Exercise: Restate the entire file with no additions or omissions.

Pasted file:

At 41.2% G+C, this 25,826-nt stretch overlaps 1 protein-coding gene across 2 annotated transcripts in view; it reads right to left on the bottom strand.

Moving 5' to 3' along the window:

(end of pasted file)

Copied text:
At 41.2% G+C, this 25,826-nt stretch overlaps 1 protein-coding gene across 2 annotated transcripts in view; it reads right to left on the bottom strand.

Moving 5' to 3' along the window: